Growing up, Brussels sprouts were mini cabbages of despair. Often boiled and devoid of any flavor, these oft misunderstood vegetables deserve some time in the spotlight. Shaving Brussels sprouts very thinly helps to preserve a good amount of crunch and their naturally nutty flavor pairs perfectly with the Pecorino cheese and tangy Caesar dressing.
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Salt-Roasted Beet Salad with Goat Cheese Mousse
Roasting beets in salt insulates the beets as they cook, keeping all of their flavor intact and preventing colors from running once the beets are cut. Salty, tangy goat cheese is a classic pair for beets, and turning the goat cheese into a spreadable mousse gives you the option for a more elegant presentation. However, if you’re just looking for a more functional salad, omit the milk and leave the goat cheese in a more crumbly form. Increase the amount of arugula and toss all the ingredients together after you cut the beets.
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Pickled Shrimp Salad
At first glance, pickled shrimp may not sound too appetizing, but, take our word for it — if you skip this salad, you'd be missing out on one of the most delicious dishes around. Think of it like a Southern ceviche. Instead of limes or lemons being used to cook the shrimp — as it the traditionally method with ceviche — heavily salted water and white wine vinegar give this dish just the right amount of punch. Serve with tortilla chips (since everything else about this dish is healthy).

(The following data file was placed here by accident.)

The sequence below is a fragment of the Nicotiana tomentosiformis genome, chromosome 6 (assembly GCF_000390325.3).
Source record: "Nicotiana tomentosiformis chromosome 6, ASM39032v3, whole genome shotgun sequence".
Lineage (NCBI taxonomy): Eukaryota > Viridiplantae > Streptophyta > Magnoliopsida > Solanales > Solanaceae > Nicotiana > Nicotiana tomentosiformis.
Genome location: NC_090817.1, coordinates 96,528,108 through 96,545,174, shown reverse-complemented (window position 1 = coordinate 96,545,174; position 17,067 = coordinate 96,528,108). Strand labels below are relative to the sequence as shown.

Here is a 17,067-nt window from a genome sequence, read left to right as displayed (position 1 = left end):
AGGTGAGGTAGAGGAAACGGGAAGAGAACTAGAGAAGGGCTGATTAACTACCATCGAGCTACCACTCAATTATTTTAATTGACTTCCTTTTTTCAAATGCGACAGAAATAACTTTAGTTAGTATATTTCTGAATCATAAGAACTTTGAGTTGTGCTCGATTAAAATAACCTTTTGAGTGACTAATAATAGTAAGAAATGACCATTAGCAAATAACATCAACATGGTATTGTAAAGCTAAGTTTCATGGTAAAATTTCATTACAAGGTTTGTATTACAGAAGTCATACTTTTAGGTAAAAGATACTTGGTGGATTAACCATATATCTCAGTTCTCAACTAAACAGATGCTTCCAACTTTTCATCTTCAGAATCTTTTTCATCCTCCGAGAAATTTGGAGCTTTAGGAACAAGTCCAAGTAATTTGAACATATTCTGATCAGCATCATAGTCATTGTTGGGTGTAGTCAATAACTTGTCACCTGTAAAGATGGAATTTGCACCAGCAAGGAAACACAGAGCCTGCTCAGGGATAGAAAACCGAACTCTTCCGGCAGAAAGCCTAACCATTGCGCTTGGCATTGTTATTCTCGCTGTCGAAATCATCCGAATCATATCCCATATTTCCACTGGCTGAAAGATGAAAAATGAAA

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Heirloom Tomato BLT Salad with Green Goddess Dressing
The beauty of this salad lies in its simplicity; it captures the essence of a BLT sandwich into a salad. We've made good use of our ever-favorite dressing, Green Goddess, again here, as it offers creamy and herbaceous flavors that nicely complement the bright, acidic tomatoes. This would be perfect with a piece of grilled chicken or fish, or on its own as a hearty entrée.
Get the recipe Smoky Bacon and Black-Eyed Pea Salad
Black-eyed peas are a Southern staple eaten, traditionally, on New Year's Day for good luck and then almost never again until a new year rolls around. What a shame. This versatile legume is packed with nutrients and endless flavor combinations. Here black-eyed peas take center stage in this easy-to-throw-together salad that can be served as a hearty side of light meal all on its own.
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Arugula and Chicken Confit Salad
Literally meaning “cooked in fat,” confit is a preservation method that works by curing food in salt, then cooking it low and slow until tender. It can be a great way to infuse added flavors, such as citrus, garlic and herbs, into foods. And while duck legs are most traditional, we really like to confit whole, bone-in chicken thighs. This ultra-tender and flavorful meat makes a great topping to an arugula salad. Call it "healthy-ish."
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Grilled Asparagus with Country Ham and Mustard Vinaigrette
Bitter asparagus and salty country ham are a match made in heaven. Having mustard as the dominant flavor in the vinaigrette limits the sweetness in the dish, keeping the asparagus in check. You can either serve the salad while the asparagus is still warm or refrigerate the asparagus after cooking and serve chilled.